Archive of the Mendocino Heritage Artists
Lyford House: The Goat Lady’s House
Charles Marchant Stevenson began The Goat Lady’s House in the mid-1950s, at the Goat Lady’s dairy farm outside Tiburon. In 1960, just before Stevenson moved to Mendocino, he completed the painting at his studio in San Francisco.
Stevenson’s luminous portrait of the simple Queen Anne house, glowing in early morning light at the edge of the sea, evokes the last woman who made it her home.
Stevenson’s lifelong friend Arnold Borley remembers: Last time I saw it, the Goat Lady’s house was still standing on the road leading to Tiburon. A little white-haired old lady owned the place. She lived there and she had a group of goats. She lived very frugally. While Charles painted the house, we often spoke with the owner. She said that she was keeping the house to donate to someone who would preserve it. I remember her saying that developers had offered her great sums, but she knew they would tear down the little hill behind the house. “I don’t want anyone to destroy my little hill,” she said. That lady was an original.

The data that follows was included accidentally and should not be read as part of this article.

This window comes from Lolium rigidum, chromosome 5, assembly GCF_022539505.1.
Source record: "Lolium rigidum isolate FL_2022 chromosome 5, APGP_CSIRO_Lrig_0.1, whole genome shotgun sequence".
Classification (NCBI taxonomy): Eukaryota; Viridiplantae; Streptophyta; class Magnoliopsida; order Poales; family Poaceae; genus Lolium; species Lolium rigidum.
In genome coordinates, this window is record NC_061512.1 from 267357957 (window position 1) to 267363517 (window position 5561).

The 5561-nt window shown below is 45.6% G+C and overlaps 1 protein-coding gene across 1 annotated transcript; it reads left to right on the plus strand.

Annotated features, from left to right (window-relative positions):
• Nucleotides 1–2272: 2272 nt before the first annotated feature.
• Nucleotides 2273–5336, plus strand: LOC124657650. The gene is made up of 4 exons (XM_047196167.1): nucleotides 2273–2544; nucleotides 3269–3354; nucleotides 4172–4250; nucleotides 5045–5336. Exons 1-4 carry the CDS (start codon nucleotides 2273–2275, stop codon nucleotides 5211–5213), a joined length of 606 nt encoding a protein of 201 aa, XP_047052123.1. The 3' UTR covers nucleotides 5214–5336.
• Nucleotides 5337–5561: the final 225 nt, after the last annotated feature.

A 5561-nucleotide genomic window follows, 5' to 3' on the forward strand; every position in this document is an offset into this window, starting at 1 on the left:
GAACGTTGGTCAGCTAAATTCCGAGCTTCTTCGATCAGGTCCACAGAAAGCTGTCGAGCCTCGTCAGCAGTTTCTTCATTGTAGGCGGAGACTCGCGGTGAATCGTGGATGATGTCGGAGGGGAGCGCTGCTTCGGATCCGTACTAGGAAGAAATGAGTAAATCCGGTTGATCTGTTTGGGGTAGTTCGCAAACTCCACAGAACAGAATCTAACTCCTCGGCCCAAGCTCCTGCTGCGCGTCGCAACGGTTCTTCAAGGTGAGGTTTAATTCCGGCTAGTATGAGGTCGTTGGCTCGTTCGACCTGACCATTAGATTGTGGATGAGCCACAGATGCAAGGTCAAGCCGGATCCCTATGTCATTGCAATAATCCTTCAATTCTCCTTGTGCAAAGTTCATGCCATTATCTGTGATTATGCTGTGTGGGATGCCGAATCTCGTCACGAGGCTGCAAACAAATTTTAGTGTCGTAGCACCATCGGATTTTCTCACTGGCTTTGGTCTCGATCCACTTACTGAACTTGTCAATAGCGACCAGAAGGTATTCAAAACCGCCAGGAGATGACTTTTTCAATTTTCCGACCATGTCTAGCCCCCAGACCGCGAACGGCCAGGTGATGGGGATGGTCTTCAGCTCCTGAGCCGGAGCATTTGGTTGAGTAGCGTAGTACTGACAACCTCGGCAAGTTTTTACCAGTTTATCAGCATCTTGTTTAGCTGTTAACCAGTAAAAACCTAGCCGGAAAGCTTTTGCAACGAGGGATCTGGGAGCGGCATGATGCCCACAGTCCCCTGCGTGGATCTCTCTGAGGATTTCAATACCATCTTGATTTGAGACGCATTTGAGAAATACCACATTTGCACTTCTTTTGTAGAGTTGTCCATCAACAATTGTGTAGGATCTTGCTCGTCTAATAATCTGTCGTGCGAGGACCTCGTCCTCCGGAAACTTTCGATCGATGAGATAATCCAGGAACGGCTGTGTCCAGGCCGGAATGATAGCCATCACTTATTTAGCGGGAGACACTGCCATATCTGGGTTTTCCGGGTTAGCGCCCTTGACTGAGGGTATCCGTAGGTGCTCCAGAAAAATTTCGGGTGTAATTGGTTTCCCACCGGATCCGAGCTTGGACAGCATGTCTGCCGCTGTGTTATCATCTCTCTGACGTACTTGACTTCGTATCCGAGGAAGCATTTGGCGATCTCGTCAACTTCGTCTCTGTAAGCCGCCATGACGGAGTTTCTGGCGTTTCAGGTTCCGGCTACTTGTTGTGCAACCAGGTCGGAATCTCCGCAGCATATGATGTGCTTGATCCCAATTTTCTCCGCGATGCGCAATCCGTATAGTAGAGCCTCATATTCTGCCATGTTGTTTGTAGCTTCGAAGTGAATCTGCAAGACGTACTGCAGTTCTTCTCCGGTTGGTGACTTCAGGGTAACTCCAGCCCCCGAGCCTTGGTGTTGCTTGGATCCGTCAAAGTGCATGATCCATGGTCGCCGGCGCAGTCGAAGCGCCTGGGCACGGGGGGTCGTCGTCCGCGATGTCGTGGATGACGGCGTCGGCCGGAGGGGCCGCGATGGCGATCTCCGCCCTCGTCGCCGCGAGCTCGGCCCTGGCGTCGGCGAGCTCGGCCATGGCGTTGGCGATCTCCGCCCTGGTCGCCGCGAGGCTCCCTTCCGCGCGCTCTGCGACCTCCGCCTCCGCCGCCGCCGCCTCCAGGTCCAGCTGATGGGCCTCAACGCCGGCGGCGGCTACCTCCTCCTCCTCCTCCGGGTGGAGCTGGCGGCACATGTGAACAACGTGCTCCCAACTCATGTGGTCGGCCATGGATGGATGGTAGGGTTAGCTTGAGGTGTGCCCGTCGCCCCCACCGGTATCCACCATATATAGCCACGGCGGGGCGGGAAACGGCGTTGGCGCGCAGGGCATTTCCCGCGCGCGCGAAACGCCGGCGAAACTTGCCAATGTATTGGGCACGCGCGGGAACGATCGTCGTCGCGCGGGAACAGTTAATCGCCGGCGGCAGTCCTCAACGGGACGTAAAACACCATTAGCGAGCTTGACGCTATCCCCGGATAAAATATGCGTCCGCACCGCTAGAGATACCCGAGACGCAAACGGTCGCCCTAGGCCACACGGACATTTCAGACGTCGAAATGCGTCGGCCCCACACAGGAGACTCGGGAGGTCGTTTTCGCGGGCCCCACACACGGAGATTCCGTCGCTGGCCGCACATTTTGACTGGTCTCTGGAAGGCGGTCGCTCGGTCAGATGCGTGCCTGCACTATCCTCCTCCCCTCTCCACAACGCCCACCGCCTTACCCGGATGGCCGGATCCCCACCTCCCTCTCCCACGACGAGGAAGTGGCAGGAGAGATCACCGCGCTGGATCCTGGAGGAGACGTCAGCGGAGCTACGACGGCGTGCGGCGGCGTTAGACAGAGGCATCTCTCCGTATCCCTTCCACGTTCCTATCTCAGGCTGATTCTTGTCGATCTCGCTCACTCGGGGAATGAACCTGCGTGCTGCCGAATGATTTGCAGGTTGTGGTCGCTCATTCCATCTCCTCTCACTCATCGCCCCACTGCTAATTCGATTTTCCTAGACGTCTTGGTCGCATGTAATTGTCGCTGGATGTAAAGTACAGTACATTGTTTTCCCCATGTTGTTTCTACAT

The Goat Lady, her goats, and her little hill, are gone, but her house was saved by Marin County preservationists. In 1957 Lyford House was barged from the Stawberry Point goat farm at the edge of Richardson Bay, across to the spectacular Richardson Bay Audubon Center & Sanctuary, where the Goat Lady’s house stands in a meadow on another road to Tiburon.
Built in the 1870s, Lyford House – the Goat Lady’s house – is now a Registered Historical Landmark, open to the public on special days.